CINCINNATI — A federal judge in Tennessee did not err in instructing jurors that where use of "unauthorized preexisting material pervades the entire work . . . copyright protection may not be granted," the Sixth Circuit U.S. Court of Appeals ruled Sept. 23 (Hiller LLC v. Success Group International Learning Alliance LLC, et al., No. 19-6115, 6th Cir., 2020 U.S. App. LEXIS 30396).
NASHVILLE, Tenn. — A Tennessee federal judge on Sept. 22 deemed three defendants asserting co-authorship rights in the Everly Brothers' song "Cathy's Clown" "aggressors" in the case, in that they "clearly seek affirmative relief" and assert grounds that "effectively mirror their defense" to a plaintiff's declaratory judgment action with regard to the validity of a termination notice (Isaac Donald Everly v. Patrice Everly, et al., No. 17-1440, M.D. Tenn., 2020 U.S. Dist. LEXIS 173698).
NEW YORK — A federal judge in New York on Sept. 18 awarded a professional photographer partial summary judgment on his copyright claim leveled in connection with the display by Elie Tahari Ltd. of his picture of model Linh Niller on social media without his consent (Mark Iantosca v. Elie Tahari, Ltd., No. 19-4527, S.D. N.Y., 2020 U.S. Dist. LEXIS 171512).
ATLANTA — A federal judge in Florida did not err in rejecting on summary judgment allegations of copyright and trademark infringement levied by a used car dealership against a competitor, in connection with the parties' billboard advertisements, the 11th Circuit U.S. Court of Appeals ruled Sept. 17 (Off Lease Only Inc. v. Lakeland Motors LLC, No. 20-10825, 11th Cir., 2020 U.S. App. LEXIS 29691).
WASHINGTON, D.C. — In a long-running dispute over copyright infringement and software licensing between a British and an American company, the American firm on Sept. 16 filed a motion in the U.S. Supreme Court seeking a 60-day extension of its deadline to respond to a petition for certiorari concerning the authority of U.S. courts to enforce monetary judgments against foreign companies under the All Writs Act (AWA) (World Programming Limited v. SAS Institute Inc., No. 20-304, U.S. Sup.).
WASHINGTON, D.C. — A month after The Walt Disney Co. waived its right to respond to a petition for certiorari in a case where both a trial court and an appeals court found that Disney's movie "Inside Out" did not infringe characters created by a child development expert, the U.S. Supreme Court on Sept. 16 requested a response from the company to address questions about the proper copyright standard for fictional characters (The Moodsters Co. v. The Walt Disney Co., et al., No. 20-132, U.S. Sup.).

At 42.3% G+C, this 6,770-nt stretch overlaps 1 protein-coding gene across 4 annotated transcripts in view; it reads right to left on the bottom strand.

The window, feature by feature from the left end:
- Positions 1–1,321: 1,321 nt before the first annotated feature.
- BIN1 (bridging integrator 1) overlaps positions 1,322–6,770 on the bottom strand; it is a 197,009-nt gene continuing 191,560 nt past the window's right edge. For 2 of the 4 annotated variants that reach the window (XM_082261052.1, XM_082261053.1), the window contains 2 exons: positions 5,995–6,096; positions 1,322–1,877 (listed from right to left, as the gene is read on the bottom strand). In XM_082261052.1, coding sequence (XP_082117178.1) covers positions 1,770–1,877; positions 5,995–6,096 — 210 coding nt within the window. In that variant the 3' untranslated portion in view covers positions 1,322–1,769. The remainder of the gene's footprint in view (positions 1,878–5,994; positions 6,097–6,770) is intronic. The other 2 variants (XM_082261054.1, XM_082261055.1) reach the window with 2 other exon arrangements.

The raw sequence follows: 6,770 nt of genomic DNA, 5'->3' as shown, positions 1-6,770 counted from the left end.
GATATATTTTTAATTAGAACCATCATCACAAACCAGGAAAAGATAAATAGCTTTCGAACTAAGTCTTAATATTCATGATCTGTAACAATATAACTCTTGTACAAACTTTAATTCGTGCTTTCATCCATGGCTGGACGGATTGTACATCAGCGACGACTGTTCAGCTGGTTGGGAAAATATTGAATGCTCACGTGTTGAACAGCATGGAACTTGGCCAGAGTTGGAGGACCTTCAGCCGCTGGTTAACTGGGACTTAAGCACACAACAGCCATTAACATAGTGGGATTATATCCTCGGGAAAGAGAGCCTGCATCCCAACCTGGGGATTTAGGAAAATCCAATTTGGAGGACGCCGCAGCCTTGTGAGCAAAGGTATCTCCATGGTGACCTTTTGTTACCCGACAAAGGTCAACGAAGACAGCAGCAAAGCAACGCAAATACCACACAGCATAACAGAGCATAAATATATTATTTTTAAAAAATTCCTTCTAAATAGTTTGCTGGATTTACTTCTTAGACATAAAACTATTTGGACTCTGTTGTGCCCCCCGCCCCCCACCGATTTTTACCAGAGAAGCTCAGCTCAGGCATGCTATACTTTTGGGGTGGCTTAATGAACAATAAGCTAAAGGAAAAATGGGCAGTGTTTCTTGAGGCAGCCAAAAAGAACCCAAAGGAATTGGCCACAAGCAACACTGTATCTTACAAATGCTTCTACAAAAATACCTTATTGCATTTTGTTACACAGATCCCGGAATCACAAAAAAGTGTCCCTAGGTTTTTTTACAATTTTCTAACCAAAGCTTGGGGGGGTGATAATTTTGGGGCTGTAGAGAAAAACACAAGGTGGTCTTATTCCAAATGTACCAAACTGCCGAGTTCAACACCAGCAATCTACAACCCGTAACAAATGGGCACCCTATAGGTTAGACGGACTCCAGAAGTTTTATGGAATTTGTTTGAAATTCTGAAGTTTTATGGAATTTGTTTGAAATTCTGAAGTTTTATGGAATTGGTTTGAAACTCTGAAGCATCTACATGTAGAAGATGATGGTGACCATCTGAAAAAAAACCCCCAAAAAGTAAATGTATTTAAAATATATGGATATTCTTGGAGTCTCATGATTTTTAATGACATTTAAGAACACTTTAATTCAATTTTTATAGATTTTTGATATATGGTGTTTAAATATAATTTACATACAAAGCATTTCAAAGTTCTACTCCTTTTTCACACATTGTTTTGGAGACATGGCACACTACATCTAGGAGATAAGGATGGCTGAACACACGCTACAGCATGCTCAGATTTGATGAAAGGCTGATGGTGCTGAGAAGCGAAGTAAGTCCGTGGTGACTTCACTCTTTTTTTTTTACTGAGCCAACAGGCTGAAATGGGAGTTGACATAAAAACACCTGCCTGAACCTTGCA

PHILADELPHIA — The Third Circuit U.S. Court of Appeals on Sept. 16 found that it need not answer the question of whether the voluntary dismissal of copyright infringement claims renders a defendant a "prevailing party" for purposes of an award of attorney fees because a New Jersey federal judge correctly deemed the defendant unentitled to such an award (Morning Sun Books Inc. v. Uncle Dave's Brass Model Trains, No. 18-3510, 3rd Cir., 2020 U.S. App. LEXIS 29448).
LAS VEGAS — In a 94-page order issued Sept. 14, a federal judge in Nevada — in response to seven separate motions for partial summary judgment — ruled in favor of software maker and copyright infringement counterclaimant Oracle Corp., rejecting various defenses raised by a plaintiff seeking a declaration of noninfringement (Rimini Street Inc. v. Oracle Corp., No. 14-1699, D. Nev., 2020 U.S. Dist. LEXIS 168222).
CHICAGO — A copyright dispute over the retransmission of local television stations to DISH Network subscribers was dismissed Sept. 14 by a federal judge in Illinois, who found that DISH had consent to continue airing footage from 13 Cox Enterprises television stations (Terrier Media Buyer Inc. v. DISH Network, No. 20-583, N.D. Ill., 2020 U.S. Dist. LEXIS 167540).